Inside the Arc
“The Dut Must Die”
A hush falls over the audience as the ensemble turns backfield and shapes the hauntingly melodious beginning strain of a deeply moving ballad. The pit percussionists layer tasteful textures onto the rich brass sound, the timpanist applying a perfectly balanced and feather-light touch to a roll even as a gentle wind chime floats above it all. Several thousand people are held enraptured by the delicate mood …. and then you hear them: the ‘duts’!
So much for the magic. It vanishes instantly, replaced by the realization that these particular performers choose to advertise their inability to hold a tempo without grunting out loud for the whole world to hear.
Whats that you say? They’re doing it as a ‘hype’? It?s a tradition, a trademark of some sort?
‘Duts’ are a crutch and always were, invented decades ago as a rehearsal technique by West Coast color guards and co-opted by a prominent drum instructor whose ‘Jonzes’ went on to capture many a drum title. They were never ( repeat: never) intended to be heard by an audience or to become a vehicle for shattering a mood or telegraphing the tribulations of the tempo-challenged.
Duts are the poor man’s Dr. Beat, itself an over-used abomination which, truth be told, is almost single-handedly responsible for the nearly total elimination of ‘feel’ from all music played on the field these days. Many of today’s instructors were weaned on this vile formula and consequently wouldn’t recognize a groove if it waltzed right in and gave them a lap dance. The worst part of this soul-killing disease is the ease with which it is transmitted to the students who devour it like mother’s milk and are consequently convinced they can’t live without it.
Putting aside the health hazard of overexposure to continually high dB levels which clearly exceed safety guidelines and are compounded by the fact that this sonic lobotomy is being administered by those claiming to be music educators even as they permanently damage the hearing of their unfortunate students, these practices are musically counter-productive.
Ask any studio musician what it’s like to play to a click track. The best description I ever heard came from Art Blakey, who called it ‘musical root canal’. It takes focus away from listening to the other musicians and creating a unity of blend and feel, and instead places it on slavish submission to a mechanical device. Science fiction writers were once fond of predicting the takeover of human society by robotic artificial intelligence. Ironically, it’s the arts that have been co-opted and we are either blissfully unaware or downright complicit.
Well, I’m calling it for Drum Corps. From here out, the electronic metronome may only be used as a preliminary rehearsal aid, and to set start tempos. The doctor can’t go on the field with you when you perform, anyway. At those moments you must (gasp!) actually listen to each other, watch the conductor, connect to the tempo of those around you, or all of the above.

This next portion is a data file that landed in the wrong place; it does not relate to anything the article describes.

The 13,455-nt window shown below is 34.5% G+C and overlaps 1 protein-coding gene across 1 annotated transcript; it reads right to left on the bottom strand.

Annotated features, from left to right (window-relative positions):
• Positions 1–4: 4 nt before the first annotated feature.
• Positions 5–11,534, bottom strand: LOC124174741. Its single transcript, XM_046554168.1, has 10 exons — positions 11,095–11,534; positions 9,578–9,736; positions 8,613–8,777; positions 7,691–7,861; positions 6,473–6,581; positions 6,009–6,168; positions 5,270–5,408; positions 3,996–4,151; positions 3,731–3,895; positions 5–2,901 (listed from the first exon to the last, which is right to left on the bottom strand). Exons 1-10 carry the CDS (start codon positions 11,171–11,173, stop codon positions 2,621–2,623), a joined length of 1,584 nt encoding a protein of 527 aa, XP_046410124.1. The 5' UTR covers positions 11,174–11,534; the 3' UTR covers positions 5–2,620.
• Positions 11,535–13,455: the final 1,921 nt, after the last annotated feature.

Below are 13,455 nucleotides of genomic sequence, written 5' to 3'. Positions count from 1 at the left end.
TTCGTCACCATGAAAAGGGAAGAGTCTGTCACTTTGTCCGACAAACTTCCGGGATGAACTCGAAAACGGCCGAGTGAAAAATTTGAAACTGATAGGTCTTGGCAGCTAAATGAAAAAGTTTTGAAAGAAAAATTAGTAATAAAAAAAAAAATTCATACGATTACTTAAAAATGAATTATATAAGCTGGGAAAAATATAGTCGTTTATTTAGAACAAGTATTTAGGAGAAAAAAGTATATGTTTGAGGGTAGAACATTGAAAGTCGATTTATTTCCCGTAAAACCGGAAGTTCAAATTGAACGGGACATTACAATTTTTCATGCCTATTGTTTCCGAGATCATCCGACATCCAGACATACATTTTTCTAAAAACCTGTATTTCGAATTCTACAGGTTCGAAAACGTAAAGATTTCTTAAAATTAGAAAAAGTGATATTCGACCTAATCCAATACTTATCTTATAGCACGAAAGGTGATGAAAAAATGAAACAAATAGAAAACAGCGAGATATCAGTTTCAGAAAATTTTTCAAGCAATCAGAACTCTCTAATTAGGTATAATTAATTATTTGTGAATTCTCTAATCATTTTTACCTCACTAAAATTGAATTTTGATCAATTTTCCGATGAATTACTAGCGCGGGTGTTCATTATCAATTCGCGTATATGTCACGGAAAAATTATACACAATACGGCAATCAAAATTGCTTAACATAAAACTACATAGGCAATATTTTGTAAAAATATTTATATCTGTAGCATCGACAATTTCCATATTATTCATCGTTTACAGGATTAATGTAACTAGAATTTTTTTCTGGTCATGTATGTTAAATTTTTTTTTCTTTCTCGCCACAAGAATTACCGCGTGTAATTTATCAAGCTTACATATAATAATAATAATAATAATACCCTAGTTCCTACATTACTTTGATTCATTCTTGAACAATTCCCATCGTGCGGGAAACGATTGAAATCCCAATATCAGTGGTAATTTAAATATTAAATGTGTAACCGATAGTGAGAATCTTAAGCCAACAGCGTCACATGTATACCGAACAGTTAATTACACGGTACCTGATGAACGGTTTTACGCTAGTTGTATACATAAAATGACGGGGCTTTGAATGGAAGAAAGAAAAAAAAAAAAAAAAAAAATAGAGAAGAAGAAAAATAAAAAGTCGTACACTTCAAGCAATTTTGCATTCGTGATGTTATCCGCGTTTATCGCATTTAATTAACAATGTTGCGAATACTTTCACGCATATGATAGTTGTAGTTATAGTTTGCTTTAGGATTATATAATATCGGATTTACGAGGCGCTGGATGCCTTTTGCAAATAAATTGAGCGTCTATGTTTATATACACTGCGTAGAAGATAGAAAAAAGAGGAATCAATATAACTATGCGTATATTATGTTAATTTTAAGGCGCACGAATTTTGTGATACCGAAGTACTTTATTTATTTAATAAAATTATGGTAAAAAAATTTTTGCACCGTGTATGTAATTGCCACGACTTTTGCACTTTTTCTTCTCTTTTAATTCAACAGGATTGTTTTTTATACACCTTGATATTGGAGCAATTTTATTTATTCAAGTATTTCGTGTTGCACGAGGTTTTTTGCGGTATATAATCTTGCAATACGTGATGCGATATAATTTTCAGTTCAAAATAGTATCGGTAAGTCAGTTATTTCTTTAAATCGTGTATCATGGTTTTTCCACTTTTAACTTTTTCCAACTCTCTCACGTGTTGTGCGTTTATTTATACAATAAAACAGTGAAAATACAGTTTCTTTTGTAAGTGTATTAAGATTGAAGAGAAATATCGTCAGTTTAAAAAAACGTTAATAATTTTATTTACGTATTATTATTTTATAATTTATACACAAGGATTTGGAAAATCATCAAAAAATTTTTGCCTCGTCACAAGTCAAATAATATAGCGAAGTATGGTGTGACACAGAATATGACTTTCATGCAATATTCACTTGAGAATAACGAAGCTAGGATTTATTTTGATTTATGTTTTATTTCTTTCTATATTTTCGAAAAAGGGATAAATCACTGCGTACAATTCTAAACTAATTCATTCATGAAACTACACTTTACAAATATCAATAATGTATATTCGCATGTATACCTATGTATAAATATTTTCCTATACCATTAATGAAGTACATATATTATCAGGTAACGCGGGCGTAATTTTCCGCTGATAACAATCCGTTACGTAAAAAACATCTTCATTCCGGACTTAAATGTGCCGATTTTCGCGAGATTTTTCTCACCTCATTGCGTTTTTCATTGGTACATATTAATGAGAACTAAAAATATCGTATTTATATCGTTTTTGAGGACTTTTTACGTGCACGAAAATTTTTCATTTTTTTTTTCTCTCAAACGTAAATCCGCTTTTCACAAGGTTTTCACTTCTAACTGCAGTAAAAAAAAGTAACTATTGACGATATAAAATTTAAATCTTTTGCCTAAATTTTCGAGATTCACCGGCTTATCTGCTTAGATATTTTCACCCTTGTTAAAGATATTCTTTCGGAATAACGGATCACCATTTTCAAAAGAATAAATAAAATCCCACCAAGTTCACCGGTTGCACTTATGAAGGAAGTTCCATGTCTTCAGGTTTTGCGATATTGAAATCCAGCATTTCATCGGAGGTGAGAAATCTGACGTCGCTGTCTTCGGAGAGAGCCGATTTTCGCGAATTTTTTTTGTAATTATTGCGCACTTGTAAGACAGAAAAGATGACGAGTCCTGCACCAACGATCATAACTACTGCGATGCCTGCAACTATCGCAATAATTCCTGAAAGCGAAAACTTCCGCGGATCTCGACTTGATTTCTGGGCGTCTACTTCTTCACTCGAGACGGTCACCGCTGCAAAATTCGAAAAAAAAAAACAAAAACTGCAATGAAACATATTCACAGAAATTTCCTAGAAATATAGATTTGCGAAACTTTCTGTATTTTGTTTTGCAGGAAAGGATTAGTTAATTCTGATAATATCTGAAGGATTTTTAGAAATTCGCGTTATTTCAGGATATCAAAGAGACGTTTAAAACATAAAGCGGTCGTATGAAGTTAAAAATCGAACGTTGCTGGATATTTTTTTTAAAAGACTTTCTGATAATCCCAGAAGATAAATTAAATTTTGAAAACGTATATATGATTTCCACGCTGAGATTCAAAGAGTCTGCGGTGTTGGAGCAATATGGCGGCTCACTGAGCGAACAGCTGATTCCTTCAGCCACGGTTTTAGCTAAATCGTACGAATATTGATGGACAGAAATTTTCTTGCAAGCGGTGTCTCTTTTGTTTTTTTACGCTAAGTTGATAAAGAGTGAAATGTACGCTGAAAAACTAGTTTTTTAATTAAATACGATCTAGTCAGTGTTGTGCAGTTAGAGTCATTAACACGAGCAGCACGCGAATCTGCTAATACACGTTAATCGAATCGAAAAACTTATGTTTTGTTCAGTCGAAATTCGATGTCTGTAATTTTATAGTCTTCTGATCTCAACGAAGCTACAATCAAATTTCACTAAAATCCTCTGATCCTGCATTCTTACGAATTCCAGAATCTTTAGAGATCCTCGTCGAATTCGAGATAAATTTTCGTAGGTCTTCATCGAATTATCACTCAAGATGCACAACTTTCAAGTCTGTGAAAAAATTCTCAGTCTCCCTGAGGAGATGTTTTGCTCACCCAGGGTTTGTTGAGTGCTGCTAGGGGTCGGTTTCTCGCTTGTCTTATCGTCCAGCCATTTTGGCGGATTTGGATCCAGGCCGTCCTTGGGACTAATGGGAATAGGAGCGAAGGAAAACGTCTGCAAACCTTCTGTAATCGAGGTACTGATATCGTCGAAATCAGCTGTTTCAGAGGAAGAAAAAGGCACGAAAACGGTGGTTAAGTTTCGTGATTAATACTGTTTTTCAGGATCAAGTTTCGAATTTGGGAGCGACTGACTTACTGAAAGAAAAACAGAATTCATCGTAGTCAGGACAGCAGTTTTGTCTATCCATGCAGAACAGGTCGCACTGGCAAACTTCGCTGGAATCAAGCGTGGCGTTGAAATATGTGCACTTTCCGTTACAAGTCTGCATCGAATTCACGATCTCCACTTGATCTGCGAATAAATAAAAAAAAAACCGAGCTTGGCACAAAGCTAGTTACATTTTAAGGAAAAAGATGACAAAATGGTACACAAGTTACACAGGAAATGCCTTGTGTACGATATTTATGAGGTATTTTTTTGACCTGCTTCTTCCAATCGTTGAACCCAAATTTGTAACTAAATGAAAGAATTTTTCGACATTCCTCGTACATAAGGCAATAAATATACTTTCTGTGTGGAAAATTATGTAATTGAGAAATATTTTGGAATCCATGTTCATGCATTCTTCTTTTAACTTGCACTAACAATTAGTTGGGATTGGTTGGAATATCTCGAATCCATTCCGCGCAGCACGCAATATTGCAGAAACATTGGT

I hasten to point out that this is what it takes to actually make music as an ensemble. If you need a constant eighth or quarter note pulse during rehearsals, here’s an idea: Let the drummers supply it with their instruments. It will do them good to be responsible for the tempo for a change.
As for the lame vocal duts, if they are audible during a performance they are henceforth subject to adjudication for their musicality, like any other sounds produced by the group. So anyone choosing to insert them should address tone, pitch, rhythmic accuracy, balance and expression. Good luck, especially with that last one.
So here are the new rules:
1. The electronic bull-horn metronome is only to be employed in the early stages of learning, and thereafter only to establish, not maintain, tempo at rehearsal. Furthermore, it will be used only at safe audio levels, below 85 dB in the near field, and the operator must wear hearing protection.
(Pocket ‘in ear’ metronomes can be useful tools for staff and drum majors, though a competent conductor should be able to estimate correct tempos within 3 or 4 beats per minute, and this should be part of the audition for that job.)
2. The ‘dut’ is a rehearsal technique. If ever these vocalizations are evident from the stands, the judge will automatically deduct ‘cool factor’ points for each infraction.
It’s over. No more audible duts in performance, and Dr. Beat hereby has his license revoked for malpractice. Technology will serve art, not the other way around.
The ‘dut’ must die.
Frank Dorritie is one of the legends of the activity .... a performer, instructor, arranger, adjudicator, and observer over the past 5 decades. Frank has been playing the bugle and trumpet since the 1960s, and has performed with artists like Billy Cobham and Maynard Ferguson. He has instructed and/or arranged for the Blue Devils, Cadets, Santa Clara Vanguard, Cavaliers, Chesterton and Tenri High Schools, the Bushwackers, Bridgemen and a host of others. His audio production honors include 9 Grammy Nominations, 2 Grammy Awards and membership in both the World Drum Corps and Buglers Halls of Fame. He is active internationally as a clinician and adjudicator, holds the DCA Soprano/Trumpet/Tenor Individual titles for 2003, 2005 and 2006. Frank also chairs the Department of Recording Arts at Los Medanos College. His popular brass method book, “Power and Endurance”, is available from Xtremebrass.com. The opinions expressed in this column are strictly those of the author.
Posted by Frank Dorritie on Tuesday, October 12th, 2010. Filed under Inside the Arc.